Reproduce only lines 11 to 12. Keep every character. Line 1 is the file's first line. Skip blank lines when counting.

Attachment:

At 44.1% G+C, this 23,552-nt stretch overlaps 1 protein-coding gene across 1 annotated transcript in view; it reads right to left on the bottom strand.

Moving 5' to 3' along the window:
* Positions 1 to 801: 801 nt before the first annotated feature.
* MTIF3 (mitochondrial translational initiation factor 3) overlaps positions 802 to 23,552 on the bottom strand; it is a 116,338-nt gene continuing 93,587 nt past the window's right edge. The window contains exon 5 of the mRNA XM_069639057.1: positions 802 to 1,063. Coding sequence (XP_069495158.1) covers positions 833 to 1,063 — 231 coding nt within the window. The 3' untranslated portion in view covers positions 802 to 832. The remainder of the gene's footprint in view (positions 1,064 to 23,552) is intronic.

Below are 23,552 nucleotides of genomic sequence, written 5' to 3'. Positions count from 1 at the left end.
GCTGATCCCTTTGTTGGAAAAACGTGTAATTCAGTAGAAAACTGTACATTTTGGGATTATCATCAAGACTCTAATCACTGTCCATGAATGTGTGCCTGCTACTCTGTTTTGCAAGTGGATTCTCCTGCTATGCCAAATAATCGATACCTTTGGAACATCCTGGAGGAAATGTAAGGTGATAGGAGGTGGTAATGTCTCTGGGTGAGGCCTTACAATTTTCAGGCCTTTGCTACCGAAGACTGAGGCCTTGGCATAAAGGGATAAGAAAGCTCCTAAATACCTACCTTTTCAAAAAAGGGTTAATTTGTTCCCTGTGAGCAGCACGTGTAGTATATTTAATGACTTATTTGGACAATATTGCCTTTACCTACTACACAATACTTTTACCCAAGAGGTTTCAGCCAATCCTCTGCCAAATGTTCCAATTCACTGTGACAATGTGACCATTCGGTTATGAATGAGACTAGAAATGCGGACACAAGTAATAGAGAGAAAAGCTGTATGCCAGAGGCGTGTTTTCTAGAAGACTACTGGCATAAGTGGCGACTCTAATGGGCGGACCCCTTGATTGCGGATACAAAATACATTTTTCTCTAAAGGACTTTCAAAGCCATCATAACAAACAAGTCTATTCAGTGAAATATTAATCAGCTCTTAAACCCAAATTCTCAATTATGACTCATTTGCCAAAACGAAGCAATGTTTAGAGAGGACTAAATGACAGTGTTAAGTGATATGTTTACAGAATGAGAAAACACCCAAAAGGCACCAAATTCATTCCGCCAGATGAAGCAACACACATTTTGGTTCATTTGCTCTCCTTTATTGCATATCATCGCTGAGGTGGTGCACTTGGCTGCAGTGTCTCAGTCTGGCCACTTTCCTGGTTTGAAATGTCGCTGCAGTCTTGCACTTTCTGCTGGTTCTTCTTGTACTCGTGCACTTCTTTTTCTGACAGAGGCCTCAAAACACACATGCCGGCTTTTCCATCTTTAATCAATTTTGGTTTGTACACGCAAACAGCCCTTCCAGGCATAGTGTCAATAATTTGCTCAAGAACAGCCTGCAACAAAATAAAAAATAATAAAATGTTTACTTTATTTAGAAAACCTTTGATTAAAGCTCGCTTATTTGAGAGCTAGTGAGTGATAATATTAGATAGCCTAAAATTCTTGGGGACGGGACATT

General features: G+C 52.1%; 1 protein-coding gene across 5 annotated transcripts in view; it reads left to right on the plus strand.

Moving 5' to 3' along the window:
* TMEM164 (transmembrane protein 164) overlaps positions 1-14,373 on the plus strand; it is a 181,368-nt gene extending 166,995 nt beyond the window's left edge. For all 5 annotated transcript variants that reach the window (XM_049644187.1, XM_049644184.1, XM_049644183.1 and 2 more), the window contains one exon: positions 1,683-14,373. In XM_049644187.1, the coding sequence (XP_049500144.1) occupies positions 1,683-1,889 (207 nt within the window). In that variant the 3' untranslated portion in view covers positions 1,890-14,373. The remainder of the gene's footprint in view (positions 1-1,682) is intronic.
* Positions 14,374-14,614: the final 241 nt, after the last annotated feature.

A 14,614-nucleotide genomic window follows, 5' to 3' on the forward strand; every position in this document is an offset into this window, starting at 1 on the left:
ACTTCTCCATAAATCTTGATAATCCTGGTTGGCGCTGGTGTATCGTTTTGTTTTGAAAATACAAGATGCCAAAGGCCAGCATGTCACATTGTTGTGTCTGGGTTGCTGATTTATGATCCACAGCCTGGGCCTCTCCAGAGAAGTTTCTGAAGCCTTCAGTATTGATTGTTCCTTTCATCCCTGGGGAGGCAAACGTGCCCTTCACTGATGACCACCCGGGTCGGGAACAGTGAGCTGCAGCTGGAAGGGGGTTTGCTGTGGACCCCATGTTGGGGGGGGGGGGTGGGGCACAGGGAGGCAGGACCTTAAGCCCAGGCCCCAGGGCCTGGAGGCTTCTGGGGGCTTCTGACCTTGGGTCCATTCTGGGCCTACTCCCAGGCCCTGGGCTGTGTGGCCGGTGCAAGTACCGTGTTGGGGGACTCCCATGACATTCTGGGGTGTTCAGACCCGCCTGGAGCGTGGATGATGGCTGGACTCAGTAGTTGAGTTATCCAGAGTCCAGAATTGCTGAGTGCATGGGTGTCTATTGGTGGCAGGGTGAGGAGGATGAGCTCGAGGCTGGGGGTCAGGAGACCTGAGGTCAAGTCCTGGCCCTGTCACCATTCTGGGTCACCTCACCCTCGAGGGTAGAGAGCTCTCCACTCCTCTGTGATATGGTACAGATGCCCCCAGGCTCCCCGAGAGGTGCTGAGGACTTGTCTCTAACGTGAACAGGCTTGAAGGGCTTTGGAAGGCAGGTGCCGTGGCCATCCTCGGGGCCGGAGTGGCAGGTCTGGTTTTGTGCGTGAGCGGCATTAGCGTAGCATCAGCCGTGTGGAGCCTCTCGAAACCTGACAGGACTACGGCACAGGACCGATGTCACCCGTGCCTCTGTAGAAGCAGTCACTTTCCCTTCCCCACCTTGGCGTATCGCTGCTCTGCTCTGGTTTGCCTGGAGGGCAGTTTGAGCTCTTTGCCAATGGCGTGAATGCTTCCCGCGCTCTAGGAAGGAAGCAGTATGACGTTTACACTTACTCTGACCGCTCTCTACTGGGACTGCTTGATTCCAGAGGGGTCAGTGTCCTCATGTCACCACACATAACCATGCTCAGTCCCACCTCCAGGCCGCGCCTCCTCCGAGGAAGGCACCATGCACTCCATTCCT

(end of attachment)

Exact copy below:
A 14,614-nucleotide genomic window follows, 5' to 3' on the forward strand; every position in this document is an offset into this window, starting at 1 on the left:
ACTTCTCCATAAATCTTGATAATCCTGGTTGGCGCTGGTGTATCGTTTTGTTTTGAAAATACAAGATGCCAAAGGCCAGCATGTCACATTGTTGTGTCTGGGTTGCTGATTTATGATCCACAGCCTGGGCCTCTCCAGAGAAGTTTCTGAAGCCTTCAGTATTGATTGTTCCTTTCATCCCTGGGGAGGCAAACGTGCCCTTCACTGATGACCACCCGGGTCGGGAACAGTGAGCTGCAGCTGGAAGGGGGTTTGCTGTGGACCCCATGTTGGGGGGGGGGGGTGGGGCACAGGGAGGCAGGACCTTAAGCCCAGGCCCCAGGGCCTGGAGGCTTCTGGGGGCTTCTGACCTTGGGTCCATTCTGGGCCTACTCCCAGGCCCTGGGCTGTGTGGCCGGTGCAAGTACCGTGTTGGGGGACTCCCATGACATTCTGGGGTGTTCAGACCCGCCTGGAGCGTGGATGATGGCTGGACTCAGTAGTTGAGTTATCCAGAGTCCAGAATTGCTGAGTGCATGGGTGTCTATTGGTGGCAGGGTGAGGAGGATGAGCTCGAGGCTGGGGGTCAGGAGACCTGAGGTCAAGTCCTGGCCCTGTCACCATTCTGGGTCACCTCACCCTCGAGGGTAGAGAGCTCTCCACTCCTCTGTGATATGGTACAGATGCCCCCAGGCTCCCCGAGAGGTGCTGAGGACTTGTCTCTAACGTGAACAGGCTTGAAGGGCTTTGGAAGGCAGGTGCCGTGGCCATCCTCGGGGCCGGAGTGGCAGGTCTGGTTTTGTGCGTGAGCGGCATTAGCGTAGCATCAGCCGTGTGGAGCCTCTCGAAACCTGACAGGACTACGGCACAGGACCGATGTCACCCGTGCCTCTGTAGAAGCAGTCACTTTCCCTTCCCCACCTTGGCGTATCGCTGCTCTGCTCTGGTTTGCCTGGAGGGCAGTTTGAGCTCTTTGCCAATGGCGTGAATGCTTCCCGCGCTCTAGGAAGGAAGCAGTATGACGTTTACACTTACTCTGACCGCTCTCTACTGGGACTGCTTGATTCCAGAGGGGTCAGTGTCCTCATGTCACCACACATAACCATGCTCAGTCCCACCTCCAGGCCGCGCCTCCTCCGAGGAAGGCACCATGCACTCCATTCCT